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NASA Bound for Mars Again

WASHINGTON, D.C.--NASA hopes the third try will be the charm for the launch of Mars Pathfinder. High winds scrubbed the first attempt on Monday, and a computer glitch halted the second yesterday morning. The software snafu is solved, says a NASA spokesperson, and Pathfinder is scheduled to try again at 1:58 a.m. on Wednesday (4 December).

If all goes well, the spacecraft will land on what scientists believe is an ancient Martian flood plain on 4 July 1997. During its descent, a suite of instruments will measure the Red Planet's atmospheric pressure, temperature, and density. Afterward, a robotic rover named Sojourner will explore the surface. Says NASA Administrator Daniel Goldin, "It's like sending a 22-pound geologist to Mars."

Sojourner is equipped with a spectrometer to identify the composition of surface rocks and several cameras to shoot the terrain. It is designed to explore the surface for at least seven Martian days (each about 24 1/2 hours long). The lander, too, has a camera and atmospheric instruments, and should collect data for at least 30 Martian days.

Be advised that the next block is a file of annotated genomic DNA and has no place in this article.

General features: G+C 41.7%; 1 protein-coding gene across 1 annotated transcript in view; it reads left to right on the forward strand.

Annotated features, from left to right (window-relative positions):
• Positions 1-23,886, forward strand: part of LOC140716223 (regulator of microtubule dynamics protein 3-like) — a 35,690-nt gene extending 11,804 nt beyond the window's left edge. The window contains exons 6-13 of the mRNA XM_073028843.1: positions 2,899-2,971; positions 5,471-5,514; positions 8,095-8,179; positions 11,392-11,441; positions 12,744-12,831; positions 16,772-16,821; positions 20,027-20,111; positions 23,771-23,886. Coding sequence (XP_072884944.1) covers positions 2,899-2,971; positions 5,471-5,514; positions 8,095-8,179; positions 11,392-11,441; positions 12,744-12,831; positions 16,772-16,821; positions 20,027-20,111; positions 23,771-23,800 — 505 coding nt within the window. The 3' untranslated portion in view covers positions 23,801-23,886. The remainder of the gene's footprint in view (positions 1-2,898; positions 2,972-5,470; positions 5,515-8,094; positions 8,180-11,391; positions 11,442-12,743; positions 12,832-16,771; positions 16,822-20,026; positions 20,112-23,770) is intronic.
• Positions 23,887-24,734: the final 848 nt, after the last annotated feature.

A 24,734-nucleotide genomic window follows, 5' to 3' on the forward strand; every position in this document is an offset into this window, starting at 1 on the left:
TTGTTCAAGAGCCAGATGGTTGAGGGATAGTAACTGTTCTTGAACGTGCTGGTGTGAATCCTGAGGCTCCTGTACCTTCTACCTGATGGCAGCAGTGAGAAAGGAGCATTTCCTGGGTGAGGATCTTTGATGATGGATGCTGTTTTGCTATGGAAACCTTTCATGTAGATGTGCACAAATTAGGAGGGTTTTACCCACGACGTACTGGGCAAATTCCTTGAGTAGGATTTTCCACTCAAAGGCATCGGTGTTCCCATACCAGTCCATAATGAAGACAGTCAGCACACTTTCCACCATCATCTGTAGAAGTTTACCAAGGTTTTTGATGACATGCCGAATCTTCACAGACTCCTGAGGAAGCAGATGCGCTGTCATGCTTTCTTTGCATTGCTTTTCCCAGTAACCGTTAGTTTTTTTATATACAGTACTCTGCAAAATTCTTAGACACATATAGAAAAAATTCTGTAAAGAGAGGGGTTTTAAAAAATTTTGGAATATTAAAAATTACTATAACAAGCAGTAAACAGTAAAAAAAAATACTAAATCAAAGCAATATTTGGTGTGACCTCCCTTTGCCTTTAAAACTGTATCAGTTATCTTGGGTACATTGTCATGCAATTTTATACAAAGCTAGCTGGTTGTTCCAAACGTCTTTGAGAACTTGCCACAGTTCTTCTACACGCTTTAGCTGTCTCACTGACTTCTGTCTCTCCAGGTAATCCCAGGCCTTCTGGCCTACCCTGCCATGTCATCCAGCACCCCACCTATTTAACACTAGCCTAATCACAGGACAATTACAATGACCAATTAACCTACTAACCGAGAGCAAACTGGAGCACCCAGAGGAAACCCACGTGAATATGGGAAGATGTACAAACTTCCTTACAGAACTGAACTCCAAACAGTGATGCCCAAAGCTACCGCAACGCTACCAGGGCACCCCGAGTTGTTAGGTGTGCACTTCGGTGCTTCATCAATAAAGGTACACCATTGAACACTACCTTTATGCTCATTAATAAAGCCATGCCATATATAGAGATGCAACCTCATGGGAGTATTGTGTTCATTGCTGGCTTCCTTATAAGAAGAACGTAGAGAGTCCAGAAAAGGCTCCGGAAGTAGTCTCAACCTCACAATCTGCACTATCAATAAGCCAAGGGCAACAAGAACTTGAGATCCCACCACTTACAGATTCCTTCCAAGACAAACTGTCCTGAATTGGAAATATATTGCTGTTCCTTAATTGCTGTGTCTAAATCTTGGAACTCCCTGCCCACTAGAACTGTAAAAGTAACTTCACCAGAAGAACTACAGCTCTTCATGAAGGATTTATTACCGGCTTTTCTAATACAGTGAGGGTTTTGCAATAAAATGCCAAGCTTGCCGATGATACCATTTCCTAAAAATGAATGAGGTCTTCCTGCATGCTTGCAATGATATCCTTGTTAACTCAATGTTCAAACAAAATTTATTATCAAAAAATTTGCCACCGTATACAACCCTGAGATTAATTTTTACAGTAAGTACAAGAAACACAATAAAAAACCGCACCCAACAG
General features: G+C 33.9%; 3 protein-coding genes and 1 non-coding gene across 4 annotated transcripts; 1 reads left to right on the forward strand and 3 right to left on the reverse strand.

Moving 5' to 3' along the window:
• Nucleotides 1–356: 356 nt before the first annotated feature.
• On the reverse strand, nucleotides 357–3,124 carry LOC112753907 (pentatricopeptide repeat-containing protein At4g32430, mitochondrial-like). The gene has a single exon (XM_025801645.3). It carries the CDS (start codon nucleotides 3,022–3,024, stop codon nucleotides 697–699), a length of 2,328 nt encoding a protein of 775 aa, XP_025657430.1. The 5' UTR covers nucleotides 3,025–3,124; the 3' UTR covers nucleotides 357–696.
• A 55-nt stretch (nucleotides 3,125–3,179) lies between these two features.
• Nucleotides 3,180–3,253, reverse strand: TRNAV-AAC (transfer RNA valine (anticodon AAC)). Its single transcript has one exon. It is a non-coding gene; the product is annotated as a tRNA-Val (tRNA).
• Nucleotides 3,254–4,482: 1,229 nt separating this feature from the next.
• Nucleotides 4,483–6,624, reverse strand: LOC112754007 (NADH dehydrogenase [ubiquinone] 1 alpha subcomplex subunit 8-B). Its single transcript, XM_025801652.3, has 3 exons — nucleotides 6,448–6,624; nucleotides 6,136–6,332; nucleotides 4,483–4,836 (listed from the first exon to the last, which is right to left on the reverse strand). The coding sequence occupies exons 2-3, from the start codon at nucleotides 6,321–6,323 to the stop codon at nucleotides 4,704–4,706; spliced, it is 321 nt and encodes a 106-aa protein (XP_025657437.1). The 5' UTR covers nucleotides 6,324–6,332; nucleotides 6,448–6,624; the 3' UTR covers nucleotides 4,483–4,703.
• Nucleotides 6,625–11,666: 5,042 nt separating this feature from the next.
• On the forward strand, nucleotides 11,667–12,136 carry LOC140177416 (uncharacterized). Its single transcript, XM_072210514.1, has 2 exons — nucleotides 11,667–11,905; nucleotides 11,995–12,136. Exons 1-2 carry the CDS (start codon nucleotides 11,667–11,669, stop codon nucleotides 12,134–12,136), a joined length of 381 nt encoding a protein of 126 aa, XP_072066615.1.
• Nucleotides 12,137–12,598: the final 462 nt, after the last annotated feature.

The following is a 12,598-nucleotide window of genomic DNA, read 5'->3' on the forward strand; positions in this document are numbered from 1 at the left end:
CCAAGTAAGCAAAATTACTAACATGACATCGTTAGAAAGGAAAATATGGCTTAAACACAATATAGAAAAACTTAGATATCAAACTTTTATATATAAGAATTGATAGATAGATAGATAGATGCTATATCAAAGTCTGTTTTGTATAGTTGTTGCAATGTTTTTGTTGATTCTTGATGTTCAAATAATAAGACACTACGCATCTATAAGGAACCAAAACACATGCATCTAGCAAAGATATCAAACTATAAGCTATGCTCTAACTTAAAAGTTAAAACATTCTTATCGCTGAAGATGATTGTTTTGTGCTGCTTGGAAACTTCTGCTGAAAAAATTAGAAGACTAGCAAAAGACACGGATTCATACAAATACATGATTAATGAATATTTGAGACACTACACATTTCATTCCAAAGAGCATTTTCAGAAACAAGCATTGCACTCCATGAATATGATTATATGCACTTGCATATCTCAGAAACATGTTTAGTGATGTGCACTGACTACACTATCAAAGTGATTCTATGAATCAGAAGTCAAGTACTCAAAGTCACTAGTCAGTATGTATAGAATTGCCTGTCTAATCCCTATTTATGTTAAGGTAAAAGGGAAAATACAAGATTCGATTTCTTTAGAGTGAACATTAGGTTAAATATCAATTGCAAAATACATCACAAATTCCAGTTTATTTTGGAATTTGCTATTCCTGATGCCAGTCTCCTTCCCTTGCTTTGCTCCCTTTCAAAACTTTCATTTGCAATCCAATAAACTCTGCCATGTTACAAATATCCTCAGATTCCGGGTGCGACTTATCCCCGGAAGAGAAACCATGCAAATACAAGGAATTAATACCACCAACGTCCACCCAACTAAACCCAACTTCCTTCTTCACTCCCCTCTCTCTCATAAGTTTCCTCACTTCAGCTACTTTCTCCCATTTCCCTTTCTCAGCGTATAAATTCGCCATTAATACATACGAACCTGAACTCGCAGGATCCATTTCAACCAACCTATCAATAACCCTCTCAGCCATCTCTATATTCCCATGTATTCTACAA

Pathfinder is the last of three spacecraft to blast off toward Mars in less than a month. NASA's Mars Global Surveyor launched on 7 November and should reach the planet next September. Russia's Mars '96 launched on 17 November, but the rocket malfunctioned, and it crashed the next day in the Pacific Ocean. NASA has until 31 December to launch Pathfinder. After that, the planets are not aligned for a viable launch until December 1998.